The era of email/password login is coming to an end.
Usually when logging in to the “web2” service, we need to use a username or email address and password. The service can then look up our username or email address in their internal database to see if the corresponding password matches the password we provided. Generate a random key for further authentication, usually stored in a cookie.
A new specification EIP-4361: with Ethernet Square Log, hopes to change the way we log web2 services through the use of web3 services (such as wallets and dapps) commonly used method.
How does it work?
EIP-4361 describes the authentication method of existing web2 services that use signed messages. Users can use their own private key (with the corresponding address) for identity verification instead of using a combination of username and password. For example, you can use your own private key to sign such a message:
Example.com wants you to sign in with your Ethereum account: 0x4bbeEB066eD09B7AEd07bF39EEe0460DFa261520 URI: https://example.com/login Version: 1 Chain ID: 1 Nonce: 12345
Issued At: 2021-11-01T12:25:24Z
Sign the authentication message on MyCrypto.
EIP-4361 uses an enhanced Backus-Naur form (ABNF) to define a standardized format for these authentication messages, and services that want to log in can verify these messages. The format follows the EIP-191 specification, which has been widely supported by many wallets. No password is required to log in, just sign the message with the private key, and you’re done. The server can verify the message and generate a key to store in a cookie.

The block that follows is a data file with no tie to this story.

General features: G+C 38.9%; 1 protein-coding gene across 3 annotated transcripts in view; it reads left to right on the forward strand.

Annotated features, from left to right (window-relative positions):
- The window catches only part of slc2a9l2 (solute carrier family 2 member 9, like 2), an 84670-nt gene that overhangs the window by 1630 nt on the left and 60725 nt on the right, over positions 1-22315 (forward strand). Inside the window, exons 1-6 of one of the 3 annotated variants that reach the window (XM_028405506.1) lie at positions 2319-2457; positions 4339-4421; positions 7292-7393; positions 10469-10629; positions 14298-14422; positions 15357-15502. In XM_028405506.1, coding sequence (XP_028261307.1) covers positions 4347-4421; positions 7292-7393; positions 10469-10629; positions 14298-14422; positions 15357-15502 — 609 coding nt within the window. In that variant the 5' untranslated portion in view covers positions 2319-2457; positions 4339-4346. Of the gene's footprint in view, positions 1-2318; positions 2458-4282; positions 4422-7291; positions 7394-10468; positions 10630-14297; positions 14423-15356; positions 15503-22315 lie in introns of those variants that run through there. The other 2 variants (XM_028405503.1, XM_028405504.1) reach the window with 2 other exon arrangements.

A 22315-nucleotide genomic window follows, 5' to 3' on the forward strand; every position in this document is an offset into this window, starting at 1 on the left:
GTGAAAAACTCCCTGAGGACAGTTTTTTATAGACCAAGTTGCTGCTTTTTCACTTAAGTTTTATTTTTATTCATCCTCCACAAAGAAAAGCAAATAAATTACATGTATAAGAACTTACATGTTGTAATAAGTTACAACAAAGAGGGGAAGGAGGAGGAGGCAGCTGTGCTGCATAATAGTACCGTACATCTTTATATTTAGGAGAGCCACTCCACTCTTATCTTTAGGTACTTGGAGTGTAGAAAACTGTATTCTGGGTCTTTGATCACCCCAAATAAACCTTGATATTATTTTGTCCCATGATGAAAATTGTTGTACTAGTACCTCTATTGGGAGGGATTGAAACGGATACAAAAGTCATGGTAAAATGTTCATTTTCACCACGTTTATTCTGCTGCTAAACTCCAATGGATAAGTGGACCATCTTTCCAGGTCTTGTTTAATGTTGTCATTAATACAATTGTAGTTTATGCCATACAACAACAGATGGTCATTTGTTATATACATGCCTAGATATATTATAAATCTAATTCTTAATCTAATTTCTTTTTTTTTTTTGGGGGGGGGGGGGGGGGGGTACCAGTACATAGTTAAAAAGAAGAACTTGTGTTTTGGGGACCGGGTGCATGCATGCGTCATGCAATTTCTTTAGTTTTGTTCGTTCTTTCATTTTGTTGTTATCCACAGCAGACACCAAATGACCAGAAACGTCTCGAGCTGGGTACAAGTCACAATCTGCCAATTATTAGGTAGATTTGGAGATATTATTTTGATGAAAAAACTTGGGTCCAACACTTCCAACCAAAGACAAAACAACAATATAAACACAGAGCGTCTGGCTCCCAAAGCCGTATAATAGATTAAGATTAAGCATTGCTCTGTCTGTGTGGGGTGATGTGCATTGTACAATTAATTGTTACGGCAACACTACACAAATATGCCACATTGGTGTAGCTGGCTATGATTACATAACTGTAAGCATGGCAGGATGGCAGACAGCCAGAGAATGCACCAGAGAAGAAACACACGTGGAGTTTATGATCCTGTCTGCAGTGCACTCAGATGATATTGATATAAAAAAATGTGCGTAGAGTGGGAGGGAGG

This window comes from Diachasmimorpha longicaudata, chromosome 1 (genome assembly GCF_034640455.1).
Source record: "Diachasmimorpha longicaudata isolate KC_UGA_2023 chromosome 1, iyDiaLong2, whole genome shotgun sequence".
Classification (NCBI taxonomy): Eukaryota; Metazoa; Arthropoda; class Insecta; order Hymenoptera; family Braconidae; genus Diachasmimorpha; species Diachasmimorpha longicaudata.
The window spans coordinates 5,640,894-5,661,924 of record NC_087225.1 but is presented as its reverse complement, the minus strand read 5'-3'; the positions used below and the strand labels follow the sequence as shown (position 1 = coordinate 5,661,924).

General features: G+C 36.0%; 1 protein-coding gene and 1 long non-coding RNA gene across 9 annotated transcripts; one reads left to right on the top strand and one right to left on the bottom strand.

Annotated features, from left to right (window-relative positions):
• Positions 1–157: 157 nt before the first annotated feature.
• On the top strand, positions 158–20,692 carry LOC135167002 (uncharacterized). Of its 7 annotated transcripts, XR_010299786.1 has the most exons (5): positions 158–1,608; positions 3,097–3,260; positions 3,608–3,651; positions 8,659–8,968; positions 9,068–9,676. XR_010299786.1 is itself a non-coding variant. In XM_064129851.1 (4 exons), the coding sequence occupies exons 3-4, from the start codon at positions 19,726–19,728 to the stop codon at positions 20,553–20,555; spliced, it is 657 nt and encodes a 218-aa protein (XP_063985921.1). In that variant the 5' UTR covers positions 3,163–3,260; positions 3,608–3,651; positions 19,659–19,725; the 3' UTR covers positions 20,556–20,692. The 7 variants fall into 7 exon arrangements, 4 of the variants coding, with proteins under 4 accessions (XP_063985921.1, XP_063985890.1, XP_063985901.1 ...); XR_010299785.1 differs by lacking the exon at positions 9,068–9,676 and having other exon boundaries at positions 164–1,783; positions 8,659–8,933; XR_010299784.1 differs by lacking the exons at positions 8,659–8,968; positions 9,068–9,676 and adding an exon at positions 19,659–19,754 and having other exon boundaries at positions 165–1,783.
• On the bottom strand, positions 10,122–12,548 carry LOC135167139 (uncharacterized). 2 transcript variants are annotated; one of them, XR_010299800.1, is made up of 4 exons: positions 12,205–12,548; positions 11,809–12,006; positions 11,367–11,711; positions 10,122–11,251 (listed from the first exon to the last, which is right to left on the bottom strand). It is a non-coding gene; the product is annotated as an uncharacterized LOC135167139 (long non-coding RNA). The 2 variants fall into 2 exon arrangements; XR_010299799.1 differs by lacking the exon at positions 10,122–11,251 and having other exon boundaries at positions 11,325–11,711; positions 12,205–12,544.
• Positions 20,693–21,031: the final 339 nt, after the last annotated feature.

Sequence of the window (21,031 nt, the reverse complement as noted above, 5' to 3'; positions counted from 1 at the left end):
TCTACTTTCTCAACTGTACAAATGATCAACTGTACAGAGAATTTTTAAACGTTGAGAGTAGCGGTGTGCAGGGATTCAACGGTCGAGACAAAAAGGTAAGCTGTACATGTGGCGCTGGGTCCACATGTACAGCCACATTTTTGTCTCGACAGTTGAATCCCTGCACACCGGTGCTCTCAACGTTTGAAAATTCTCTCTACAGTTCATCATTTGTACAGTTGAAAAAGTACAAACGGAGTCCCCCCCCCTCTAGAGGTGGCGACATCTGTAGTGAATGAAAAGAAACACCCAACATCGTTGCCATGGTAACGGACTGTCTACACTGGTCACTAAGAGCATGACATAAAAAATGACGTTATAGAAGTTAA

Use ENS to disperse data
EIP-4361 is cleverly integrated with the Ethereum Name Service (ENS). If an address has a main ENS name (also called a reverse record) set, the service can look up the main ENS name and parse the data based on it. For example, you can store your preferred user name, avatar, email address, or any other information in the ENS name. ENS also allows users to specify addresses of other networks, such as Bitcoin and Litecoin :
Some possible fields related to the ENS name.
In this way, you can control your own data, and you don’t need a web2 service to store this information about the user. This may lead to the use of authenticated and signed EIP-191 messages to log in to authenticated applications as a standard in the future, completely eliminating the email/password combination.
This model is essentially a decentralized, 100% normal operation, user data-owned “Gravatar”. The data is not held by a private entity, but is published to the Ethereum blockchain for use by application programs. The user will have an identity in multiple applications, and all applications will be authenticated through the user’s signature wallet.
Posted by:CoinYuppie，Reprinted with attribution to:https://coinyuppie.com/log-in-with-ethereum-an-alternative-to-a-centralized-identity-provider/
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